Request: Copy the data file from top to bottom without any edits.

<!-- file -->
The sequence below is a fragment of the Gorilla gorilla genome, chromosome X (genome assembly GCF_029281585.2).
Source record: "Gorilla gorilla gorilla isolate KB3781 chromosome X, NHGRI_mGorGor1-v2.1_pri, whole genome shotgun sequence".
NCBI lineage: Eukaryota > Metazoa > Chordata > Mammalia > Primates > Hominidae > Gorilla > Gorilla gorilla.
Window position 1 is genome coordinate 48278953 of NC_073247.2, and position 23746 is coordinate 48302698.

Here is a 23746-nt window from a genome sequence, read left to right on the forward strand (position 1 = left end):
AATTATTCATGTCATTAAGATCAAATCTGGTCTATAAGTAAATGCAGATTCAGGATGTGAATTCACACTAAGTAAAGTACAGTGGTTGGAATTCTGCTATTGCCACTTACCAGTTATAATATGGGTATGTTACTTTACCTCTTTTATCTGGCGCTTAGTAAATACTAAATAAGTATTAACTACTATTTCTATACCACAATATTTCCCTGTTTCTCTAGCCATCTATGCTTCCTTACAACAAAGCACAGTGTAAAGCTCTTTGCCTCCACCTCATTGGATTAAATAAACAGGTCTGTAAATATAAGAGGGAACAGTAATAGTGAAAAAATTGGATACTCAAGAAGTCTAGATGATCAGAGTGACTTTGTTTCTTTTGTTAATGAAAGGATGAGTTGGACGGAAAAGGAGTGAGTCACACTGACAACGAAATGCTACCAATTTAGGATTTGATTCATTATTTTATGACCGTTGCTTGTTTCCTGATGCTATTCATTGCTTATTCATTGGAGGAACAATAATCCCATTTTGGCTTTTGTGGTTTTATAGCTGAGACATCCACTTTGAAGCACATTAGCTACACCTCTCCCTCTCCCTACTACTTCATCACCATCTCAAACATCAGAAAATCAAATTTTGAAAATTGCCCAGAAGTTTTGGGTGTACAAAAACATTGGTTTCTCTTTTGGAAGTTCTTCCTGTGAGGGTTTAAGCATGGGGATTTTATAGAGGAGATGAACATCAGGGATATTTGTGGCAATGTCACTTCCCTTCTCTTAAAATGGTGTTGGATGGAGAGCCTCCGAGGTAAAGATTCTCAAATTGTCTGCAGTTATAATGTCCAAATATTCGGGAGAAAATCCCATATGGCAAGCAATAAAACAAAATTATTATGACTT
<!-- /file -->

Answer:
The sequence below is a fragment of the Gorilla gorilla genome, chromosome X (genome assembly GCF_029281585.2).
Source record: "Gorilla gorilla gorilla isolate KB3781 chromosome X, NHGRI_mGorGor1-v2.1_pri, whole genome shotgun sequence".
NCBI lineage: Eukaryota > Metazoa > Chordata > Mammalia > Primates > Hominidae > Gorilla > Gorilla gorilla.
Window position 1 is genome coordinate 48278953 of NC_073247.2, and position 23746 is coordinate 48302698.

Here is a 23746-nt window from a genome sequence, read left to right on the forward strand (position 1 = left end):
AATTATTCATGTCATTAAGATCAAATCTGGTCTATAAGTAAATGCAGATTCAGGATGTGAATTCACACTAAGTAAAGTACAGTGGTTGGAATTCTGCTATTGCCACTTACCAGTTATAATATGGGTATGTTACTTTACCTCTTTTATCTGGCGCTTAGTAAATACTAAATAAGTATTAACTACTATTTCTATACCACAATATTTCCCTGTTTCTCTAGCCATCTATGCTTCCTTACAACAAAGCACAGTGTAAAGCTCTTTGCCTCCACCTCATTGGATTAAATAAACAGGTCTGTAAATATAAGAGGGAACAGTAATAGTGAAAAAATTGGATACTCAAGAAGTCTAGATGATCAGAGTGACTTTGTTTCTTTTGTTAATGAAAGGATGAGTTGGACGGAAAAGGAGTGAGTCACACTGACAACGAAATGCTACCAATTTAGGATTTGATTCATTATTTTATGACCGTTGCTTGTTTCCTGATGCTATTCATTGCTTATTCATTGGAGGAACAATAATCCCATTTTGGCTTTTGTGGTTTTATAGCTGAGACATCCACTTTGAAGCACATTAGCTACACCTCTCCCTCTCCCTACTACTTCATCACCATCTCAAACATCAGAAAATCAAATTTTGAAAATTGCCCAGAAGTTTTGGGTGTACAAAAACATTGGTTTCTCTTTTGGAAGTTCTTCCTGTGAGGGTTTAAGCATGGGGATTTTATAGAGGAGATGAACATCAGGGATATTTGTGGCAATGTCACTTCCCTTCTCTTAAAATGGTGTTGGATGGAGAGCCTCCGAGGTAAAGATTCTCAAATTGTCTGCAGTTATAATGTCCAAATATTCGGGAGAAAATCCCATATGGCAAGCAATAAAACAAAATTATTATGACTT